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Men of varying classes, ethnicities, and ages across the Qing empire (1644-1911) resorted to suicide. This presentation reflects an initial social history of male self-killing against the blurring social hierarchies, increased geographic mobility, and more violent and widespread challenges to imperial power in the eighteenth and nineteenth centuries.
Today, we assume suicides are bad and preventable. By contrast, in the Qing, suicide could be seen as positive. While jurists scrutinized evidence for legal responsibility in a suicide case, there was an acceptance of some suicides simply not being avoidable. Without an automatic moral and religious condemnation of all suicide, the workings of a "necropolitics" to separate "good" from "bad" self-killings are far clearer in the Qing context: whether a given suicide was trivialized as an overreaction borne of ignorance and irrationality, commemorated as an act of ultimate courage, or prosecuted as symptomatic of a real trespass of justice depended significantly on the position of the deceased in the sociopolitical hierarchy— as with much else in Qing elites' deeply stratified view of society. But even the lauded suicides of powerful men contained tensions between individual agency and the fundamentally elitist, patriarchal structures and cultural ideals of power.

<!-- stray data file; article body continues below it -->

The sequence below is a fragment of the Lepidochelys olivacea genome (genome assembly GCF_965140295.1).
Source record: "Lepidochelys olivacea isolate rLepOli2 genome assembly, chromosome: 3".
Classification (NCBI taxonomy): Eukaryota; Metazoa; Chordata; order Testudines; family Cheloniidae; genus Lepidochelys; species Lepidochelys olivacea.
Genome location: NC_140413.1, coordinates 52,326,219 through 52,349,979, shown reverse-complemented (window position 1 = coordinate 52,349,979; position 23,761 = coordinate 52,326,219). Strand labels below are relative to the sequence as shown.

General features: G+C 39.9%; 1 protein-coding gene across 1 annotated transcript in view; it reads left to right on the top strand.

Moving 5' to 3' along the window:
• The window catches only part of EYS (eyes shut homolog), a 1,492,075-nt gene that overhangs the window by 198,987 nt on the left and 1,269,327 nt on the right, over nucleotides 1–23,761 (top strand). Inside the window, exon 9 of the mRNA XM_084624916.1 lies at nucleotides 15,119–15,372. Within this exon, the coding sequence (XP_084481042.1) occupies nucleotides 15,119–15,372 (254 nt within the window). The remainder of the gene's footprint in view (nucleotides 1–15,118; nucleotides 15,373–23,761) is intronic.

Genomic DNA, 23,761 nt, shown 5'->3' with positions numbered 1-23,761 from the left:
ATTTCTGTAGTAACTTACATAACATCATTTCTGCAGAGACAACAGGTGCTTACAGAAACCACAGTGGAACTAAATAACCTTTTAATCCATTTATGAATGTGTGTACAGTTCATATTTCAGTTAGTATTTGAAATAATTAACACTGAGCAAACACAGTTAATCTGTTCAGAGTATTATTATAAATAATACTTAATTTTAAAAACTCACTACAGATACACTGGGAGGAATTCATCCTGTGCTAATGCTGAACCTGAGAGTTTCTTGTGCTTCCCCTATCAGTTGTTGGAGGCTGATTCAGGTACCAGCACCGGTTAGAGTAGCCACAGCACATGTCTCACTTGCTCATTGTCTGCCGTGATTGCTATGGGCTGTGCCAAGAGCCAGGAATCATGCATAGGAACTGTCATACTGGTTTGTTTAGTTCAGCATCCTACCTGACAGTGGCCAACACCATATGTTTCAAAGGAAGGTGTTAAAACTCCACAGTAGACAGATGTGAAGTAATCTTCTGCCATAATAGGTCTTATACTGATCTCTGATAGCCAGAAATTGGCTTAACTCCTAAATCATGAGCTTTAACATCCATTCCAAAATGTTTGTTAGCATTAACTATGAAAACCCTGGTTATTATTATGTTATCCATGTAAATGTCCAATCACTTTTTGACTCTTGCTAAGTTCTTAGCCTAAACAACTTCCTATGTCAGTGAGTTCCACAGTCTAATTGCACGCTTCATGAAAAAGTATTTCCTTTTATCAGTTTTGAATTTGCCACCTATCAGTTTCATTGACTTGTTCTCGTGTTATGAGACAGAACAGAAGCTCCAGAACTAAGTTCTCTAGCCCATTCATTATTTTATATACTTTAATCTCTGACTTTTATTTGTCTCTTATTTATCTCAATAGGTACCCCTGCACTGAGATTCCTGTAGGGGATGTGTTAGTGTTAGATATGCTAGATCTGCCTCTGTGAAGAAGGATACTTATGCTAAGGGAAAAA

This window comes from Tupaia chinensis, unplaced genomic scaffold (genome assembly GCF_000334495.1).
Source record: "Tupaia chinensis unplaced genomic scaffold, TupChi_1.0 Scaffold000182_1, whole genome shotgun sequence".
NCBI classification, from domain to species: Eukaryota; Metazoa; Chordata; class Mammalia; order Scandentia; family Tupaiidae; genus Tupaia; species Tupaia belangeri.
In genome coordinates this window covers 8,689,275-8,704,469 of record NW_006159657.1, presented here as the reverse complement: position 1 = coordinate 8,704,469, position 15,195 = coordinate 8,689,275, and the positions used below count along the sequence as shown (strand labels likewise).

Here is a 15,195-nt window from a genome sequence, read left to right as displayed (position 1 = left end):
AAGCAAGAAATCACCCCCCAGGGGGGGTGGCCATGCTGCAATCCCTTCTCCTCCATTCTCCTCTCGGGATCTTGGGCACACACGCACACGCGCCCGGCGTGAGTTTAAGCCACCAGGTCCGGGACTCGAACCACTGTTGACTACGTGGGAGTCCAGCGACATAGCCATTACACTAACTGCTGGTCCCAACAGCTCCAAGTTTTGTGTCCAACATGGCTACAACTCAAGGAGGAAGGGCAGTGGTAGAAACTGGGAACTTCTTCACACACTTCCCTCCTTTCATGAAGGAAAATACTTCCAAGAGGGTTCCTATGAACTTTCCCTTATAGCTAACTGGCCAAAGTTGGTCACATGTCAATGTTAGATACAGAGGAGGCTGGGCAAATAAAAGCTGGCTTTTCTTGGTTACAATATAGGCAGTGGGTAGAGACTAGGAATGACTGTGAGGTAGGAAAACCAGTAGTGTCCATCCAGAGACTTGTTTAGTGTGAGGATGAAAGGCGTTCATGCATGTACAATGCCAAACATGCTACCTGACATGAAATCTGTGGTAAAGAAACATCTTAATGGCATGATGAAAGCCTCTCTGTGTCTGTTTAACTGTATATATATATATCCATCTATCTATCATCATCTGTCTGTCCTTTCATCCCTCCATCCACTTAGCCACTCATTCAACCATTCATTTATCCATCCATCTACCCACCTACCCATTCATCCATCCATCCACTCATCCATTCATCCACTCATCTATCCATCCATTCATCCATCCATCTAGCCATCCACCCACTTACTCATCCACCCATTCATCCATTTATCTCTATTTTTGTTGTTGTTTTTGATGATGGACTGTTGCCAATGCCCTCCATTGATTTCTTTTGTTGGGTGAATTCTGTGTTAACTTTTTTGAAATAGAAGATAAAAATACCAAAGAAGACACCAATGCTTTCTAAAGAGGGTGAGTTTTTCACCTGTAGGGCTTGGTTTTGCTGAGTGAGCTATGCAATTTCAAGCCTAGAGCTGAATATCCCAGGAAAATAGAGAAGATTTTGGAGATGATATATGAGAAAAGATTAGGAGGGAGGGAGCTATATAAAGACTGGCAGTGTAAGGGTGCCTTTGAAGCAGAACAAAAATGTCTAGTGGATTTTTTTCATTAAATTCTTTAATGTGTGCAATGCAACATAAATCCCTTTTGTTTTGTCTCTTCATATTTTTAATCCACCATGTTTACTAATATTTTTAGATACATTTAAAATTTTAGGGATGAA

This is a hybrid with public attendance (non-Stanford) restricted to Zoom. Please RSVP here.
About the Speaker:
Yvon Wang is Associate Professor of History at the University of Toronto, St. George. They earned their Ph.D. in 2014 from the History Department at Stanford University. Dr. Wang's book about explicit sexual representations in Chinese print commodities across the turn of the 20th century, Reinventing Licentiousness: Pornography and Modern China (2021), is available via Cornell University Press. They have recently published a co-authored paper on “gray” markets during the Great Leap Forward with Wang Chunying (Southern U. of Science & Technology) in Modern China.
Dr. Wang is currently at work on several new projects: researching a monograph on the social history of suicide in China, editing and translating a volume of oral histories about the “Small Third Front” military-industrial complex with Xu Youwei (Shanghai U.), and translating a monograph series by anthropologist and rural studies expert Zhang Letian (Fudan U.). Other research interests include gender and sexuality, material culture, food, and popular media--in late imperial and twentieth-century China as well as in a broader world-historical perspective.